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Ellison Abstract- 1997 Farnsworth and Ellison

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Farnsworth, E. J., and A. M. Ellison. 1997. The global conservation status of mangroves. Ambio 26: 328-334.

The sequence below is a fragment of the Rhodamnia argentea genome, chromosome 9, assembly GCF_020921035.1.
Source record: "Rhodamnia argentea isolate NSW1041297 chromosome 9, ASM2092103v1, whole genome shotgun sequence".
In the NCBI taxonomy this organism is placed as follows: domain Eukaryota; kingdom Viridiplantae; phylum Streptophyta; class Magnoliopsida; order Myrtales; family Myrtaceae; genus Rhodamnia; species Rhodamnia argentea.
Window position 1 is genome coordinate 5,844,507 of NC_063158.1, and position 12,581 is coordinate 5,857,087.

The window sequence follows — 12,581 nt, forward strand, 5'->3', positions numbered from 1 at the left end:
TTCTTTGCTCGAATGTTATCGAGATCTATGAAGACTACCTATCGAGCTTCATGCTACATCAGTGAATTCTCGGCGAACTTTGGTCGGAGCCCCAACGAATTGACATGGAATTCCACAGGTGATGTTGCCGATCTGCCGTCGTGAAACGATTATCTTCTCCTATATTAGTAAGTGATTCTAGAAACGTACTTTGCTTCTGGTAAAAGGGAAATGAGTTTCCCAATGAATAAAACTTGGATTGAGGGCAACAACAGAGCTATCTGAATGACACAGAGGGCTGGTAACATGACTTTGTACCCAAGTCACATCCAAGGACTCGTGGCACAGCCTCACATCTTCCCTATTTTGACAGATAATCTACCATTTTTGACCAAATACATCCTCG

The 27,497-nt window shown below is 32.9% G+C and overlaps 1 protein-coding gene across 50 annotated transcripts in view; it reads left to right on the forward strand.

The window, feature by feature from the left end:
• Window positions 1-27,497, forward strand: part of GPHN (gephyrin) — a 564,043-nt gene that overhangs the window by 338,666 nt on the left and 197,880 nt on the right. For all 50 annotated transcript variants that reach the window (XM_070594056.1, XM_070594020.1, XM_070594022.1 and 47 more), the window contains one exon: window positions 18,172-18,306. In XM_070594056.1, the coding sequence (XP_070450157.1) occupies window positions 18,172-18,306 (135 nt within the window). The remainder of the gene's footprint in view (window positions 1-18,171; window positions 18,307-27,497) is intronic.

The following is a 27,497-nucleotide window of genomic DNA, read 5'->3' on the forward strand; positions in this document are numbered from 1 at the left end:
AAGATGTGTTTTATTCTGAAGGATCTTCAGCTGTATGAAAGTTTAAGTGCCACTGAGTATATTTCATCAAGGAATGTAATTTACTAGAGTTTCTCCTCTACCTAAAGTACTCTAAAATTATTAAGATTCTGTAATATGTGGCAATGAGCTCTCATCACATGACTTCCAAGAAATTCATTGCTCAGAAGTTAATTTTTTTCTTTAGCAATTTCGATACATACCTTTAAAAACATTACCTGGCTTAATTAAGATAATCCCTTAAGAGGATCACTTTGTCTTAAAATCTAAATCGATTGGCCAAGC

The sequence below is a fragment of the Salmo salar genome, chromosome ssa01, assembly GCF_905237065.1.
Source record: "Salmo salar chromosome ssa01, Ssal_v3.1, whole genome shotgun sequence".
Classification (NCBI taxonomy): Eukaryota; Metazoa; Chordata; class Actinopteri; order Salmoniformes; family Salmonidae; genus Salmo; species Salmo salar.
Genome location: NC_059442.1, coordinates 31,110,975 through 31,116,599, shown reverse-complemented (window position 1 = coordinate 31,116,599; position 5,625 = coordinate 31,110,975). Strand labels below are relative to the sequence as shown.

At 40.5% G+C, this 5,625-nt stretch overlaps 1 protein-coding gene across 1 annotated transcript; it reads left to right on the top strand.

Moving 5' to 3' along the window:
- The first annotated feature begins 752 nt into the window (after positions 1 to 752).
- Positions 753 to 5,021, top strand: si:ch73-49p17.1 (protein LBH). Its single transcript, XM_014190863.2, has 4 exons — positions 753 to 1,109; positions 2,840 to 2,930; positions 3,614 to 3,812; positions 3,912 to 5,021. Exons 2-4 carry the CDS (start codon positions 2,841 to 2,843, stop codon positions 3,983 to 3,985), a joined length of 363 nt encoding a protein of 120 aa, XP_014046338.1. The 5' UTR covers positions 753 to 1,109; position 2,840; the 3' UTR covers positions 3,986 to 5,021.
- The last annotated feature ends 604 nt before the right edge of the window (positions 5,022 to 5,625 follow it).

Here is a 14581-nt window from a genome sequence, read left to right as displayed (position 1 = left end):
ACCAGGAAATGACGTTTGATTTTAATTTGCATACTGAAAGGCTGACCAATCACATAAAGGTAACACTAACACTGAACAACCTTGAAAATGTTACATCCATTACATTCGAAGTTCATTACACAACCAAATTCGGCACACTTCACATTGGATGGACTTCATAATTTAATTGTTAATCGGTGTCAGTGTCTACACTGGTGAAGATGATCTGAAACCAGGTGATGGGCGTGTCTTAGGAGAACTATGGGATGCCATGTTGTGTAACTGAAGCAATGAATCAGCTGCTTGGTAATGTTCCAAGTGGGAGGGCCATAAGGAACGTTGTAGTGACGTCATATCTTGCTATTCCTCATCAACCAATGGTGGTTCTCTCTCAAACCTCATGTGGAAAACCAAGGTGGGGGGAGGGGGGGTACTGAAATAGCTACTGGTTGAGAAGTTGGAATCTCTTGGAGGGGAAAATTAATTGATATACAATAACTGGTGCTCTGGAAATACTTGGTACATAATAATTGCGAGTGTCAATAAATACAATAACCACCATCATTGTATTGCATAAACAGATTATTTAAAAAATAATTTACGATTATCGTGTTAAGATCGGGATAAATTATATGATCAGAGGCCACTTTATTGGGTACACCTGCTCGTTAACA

Despite considerable focus on mangroves in the scientific literature, an apparent universal appreciation for their biological and economic values, and the enactment of protective legislation, these tropical coastal forests continue to disappear globally, as a direct result of human activity. We report and rank current, primary conservation issues threatening mangrove forests at 38 sites in 16 nations and island states, based on discussions with local professional land managers, university scientists, villagers and village leaders, and regional government officials. While adequate relevant data to inform conservation efforts already exist in the scientific literature, this information must be disseminated more widely in a form that local nonscientists can use. Stand-structure data, analyses of rates and causes of deforestation, techniques for reforestation, and socioeconomic evaluations of benefits and costs to local communities of mangrove conservation must be developed and shared. Communication among biologists and lay people within and among regions should be enhanced, collaborations among social scientists and biologists must be fostered, and government support for conservation and restoration must be strengthened if mangrove ecosystems are to be sustained.

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